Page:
Fortunately, I'm teaching my Tolkien course this semester, which is always one of my favorites. (Tolkien's a great antidote to despair and paranoia!) Today my students read, among other things, part of the Foreward of Tom Shippey's J.R.R. Tolkien: Author of the Century. Shippey begins by claiming that the fantastic is the dominant literary mode of the twentieth century, and goes on to observe that many fantasists are survivors of combat or other traumas, a fact he calls "strange." Talking to the class, I said that I don't find it strange at all; I gave them a brief overview of my theories about fantasy and trauma (basically, that the "strangeness" of fantasy allows writers to represent the strangeness of trauma more realistically than realism can). I mentioned that there's well-established research about writing and trauma, which I could talk about more later were anyone interested.
I'd thought there wouldn't be time to talk about that material, but it was one of those days when discussion never took off. I wound up with about ten extra minutes at the end of the class. All teachers know that this happens, but it can also make you wonder what you're doing wrong. Today, a bit desperate, I said, "So, is anybody interested in hearing more about writing and trauma?" (All teachers also know that we tend to keep material in reserve for just such moments.) To my relief, a few people nodded.
So I gave them the condensed version of my speech about why writing is the opposite of trauma, even though it wasn't strictly on topic. Most of them looked interested. One student actually seemed teary-eyed, but I assumed that was allergies or a speck in the eye or something.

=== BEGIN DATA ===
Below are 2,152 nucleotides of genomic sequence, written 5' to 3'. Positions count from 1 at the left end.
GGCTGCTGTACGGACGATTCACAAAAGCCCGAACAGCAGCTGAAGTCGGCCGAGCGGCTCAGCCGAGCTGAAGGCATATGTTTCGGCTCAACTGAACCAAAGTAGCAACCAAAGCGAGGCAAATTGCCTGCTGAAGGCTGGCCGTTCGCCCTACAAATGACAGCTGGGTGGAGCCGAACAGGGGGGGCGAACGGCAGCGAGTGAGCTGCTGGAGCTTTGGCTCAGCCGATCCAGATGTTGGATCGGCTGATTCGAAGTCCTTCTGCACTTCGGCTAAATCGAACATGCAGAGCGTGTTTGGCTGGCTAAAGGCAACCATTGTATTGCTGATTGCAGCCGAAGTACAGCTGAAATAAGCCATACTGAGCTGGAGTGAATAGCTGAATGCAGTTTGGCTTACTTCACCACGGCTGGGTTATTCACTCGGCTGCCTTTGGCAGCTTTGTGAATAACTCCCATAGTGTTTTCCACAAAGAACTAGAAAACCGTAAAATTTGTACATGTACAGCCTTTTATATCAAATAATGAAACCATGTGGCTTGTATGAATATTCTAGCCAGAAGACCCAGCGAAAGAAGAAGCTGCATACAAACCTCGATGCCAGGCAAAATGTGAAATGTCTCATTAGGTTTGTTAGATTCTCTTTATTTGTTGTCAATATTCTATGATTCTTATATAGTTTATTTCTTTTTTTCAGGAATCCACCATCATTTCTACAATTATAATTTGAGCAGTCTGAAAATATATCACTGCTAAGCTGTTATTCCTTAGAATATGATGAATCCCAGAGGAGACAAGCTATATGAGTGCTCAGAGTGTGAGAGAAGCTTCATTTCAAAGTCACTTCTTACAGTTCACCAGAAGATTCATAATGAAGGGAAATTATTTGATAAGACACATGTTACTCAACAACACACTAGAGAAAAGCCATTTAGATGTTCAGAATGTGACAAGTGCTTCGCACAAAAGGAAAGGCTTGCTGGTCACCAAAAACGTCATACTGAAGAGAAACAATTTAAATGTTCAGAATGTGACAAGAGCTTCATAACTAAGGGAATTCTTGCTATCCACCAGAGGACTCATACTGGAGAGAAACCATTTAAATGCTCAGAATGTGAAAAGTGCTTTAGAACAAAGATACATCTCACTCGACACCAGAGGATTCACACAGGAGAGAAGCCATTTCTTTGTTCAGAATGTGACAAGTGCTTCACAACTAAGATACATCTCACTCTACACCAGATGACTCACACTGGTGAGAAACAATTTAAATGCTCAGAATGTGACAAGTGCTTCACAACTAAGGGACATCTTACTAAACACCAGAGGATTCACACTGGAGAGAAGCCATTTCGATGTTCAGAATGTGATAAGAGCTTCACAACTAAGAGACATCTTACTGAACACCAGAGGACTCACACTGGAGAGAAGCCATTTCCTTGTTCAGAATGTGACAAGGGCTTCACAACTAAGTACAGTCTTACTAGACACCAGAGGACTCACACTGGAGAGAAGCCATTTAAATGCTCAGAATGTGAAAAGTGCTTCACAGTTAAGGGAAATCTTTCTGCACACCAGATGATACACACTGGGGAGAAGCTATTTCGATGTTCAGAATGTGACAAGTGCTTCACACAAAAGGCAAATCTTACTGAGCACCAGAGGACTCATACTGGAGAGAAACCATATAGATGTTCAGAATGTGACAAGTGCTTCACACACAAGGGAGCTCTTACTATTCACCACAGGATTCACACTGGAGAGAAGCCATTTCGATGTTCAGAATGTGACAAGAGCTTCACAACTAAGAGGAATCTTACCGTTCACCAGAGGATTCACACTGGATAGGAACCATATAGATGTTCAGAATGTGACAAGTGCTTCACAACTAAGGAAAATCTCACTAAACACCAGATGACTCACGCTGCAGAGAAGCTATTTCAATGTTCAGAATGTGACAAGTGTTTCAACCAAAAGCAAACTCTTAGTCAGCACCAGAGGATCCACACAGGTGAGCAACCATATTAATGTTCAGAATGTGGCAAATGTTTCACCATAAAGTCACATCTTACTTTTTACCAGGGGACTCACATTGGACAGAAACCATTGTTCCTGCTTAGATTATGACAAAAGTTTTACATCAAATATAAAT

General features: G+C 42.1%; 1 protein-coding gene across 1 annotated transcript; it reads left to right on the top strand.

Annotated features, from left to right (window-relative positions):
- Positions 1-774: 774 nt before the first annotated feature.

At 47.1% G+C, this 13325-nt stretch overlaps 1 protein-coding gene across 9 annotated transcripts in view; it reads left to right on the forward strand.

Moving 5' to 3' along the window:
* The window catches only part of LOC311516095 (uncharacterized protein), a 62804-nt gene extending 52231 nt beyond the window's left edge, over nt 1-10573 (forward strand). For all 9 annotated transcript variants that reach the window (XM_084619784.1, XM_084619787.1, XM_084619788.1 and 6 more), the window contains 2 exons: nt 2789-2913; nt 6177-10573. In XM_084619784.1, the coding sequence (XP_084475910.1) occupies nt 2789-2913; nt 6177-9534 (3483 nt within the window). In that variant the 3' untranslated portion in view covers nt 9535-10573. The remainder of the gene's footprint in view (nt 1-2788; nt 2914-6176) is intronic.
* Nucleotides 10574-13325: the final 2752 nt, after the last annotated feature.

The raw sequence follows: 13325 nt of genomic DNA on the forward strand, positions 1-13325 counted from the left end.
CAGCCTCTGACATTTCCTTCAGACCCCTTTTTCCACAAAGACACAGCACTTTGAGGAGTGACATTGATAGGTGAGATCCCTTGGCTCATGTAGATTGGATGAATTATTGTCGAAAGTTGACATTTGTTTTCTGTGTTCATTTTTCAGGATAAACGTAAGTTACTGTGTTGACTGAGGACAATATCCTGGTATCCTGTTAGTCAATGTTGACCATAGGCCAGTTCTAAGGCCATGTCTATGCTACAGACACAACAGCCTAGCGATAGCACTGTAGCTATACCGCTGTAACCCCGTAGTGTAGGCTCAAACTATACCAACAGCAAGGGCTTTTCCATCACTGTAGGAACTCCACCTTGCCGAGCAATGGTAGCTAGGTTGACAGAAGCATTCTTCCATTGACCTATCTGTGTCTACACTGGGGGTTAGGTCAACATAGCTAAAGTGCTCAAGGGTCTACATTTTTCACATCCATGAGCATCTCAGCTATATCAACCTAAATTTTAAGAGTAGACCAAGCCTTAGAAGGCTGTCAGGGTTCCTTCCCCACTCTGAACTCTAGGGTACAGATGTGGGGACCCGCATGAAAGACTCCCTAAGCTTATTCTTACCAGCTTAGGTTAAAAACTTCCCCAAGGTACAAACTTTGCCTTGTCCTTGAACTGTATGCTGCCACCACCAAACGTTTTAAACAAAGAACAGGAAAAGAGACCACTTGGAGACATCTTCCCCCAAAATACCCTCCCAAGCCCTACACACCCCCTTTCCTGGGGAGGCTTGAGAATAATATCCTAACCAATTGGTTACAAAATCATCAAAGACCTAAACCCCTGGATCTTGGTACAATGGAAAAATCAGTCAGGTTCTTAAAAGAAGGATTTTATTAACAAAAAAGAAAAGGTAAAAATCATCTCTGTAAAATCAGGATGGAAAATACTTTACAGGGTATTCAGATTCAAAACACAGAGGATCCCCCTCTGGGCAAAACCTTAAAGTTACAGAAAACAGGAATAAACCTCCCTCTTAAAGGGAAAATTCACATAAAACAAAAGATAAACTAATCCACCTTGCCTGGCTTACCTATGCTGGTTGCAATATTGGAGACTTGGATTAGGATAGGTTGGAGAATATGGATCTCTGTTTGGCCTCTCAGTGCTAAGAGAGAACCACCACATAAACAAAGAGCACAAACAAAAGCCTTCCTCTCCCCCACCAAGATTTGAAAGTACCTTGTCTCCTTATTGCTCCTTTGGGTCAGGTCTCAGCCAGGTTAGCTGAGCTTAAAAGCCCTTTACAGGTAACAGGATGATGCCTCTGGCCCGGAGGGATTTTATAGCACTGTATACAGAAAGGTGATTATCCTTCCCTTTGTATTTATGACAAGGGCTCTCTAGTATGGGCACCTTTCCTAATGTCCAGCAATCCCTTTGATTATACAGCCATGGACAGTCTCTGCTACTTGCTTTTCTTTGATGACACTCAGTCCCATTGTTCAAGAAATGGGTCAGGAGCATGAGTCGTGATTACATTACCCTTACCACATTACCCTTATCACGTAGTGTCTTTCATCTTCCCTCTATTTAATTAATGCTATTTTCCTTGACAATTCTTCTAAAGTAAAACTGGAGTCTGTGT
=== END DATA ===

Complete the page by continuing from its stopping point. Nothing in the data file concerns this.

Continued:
After class, though, that student came up to me -- openly weeping -- and thanked me for the trauma lecture. This is someone who plans to go into healthcare. "My friends have been asking why in the world I'm taking this Tolkien class, because it has nothing to do with my field, but now I can say, 'Hey, she has some really interesting ideas about trauma!' Now I know that I'm supposed to be here." The student has experienced personal trauma, which made the lecture especially applicable (to use a favorite phrase of Tolkien's!).
During my office hours, another student showed up and thanked me for the trauma lecture. "That was really moving." This student, too, has a personal history with trauma, and has dealt with it partly through writing.
So, hey. Just when you think you aren't getting through and have nothing to contribute, it turns out you're saying something other people need to hear. It's a good feeling, I have to say.
Tuesday, January 25, 2011
I'm now officially snowed under with grading, committee work and meetings (although the weather here's been warm and sunny!). As a result, I've canceled my fiddle lesson and hospital shift for Saturday. I can certainly use the extra five hours to dig myself out from under, and it seems wise not to repeat last week's pea-soup fiasco. I hate to skip my "electives," as it were, but I don't have time to get my work done in through here, let alone to do anything even remotely, by any definition, non-crucial.
Which includes blogging: yeah, I know. (And we're going to a concert tonight, since it's a friend's recital, but I'd already committed to that before the current crunch descended.) Two quick notes. One is that today's my mother's sobriety anniversary: she stopped drinking on January 25, 1964. Even my sister remembered that date, although she's not nearly as aware of anniversaries as I am. It was a huge turning point for our family, for obvious reasons; I've always found it ironic that it's also the Feast of the Conversion of St. Paul.
Secondly, outside my chiropractor's office today I met a ten-week-old Great Pyrenees puppy who was about the cutest thing in the world (and who's going to be gigantic when he grows up). I should've taken a picture, but didn't. You'll just have to take my word for it!
Sunday, January 23, 2011
Back when I learned that the 2011 World Science Fiction Convention would be held in Reno, I invited some friends to stay with us for the convention. My friend Claire from New York and my friend Inez (an old student who's now teaching in Iowa) said they were interested.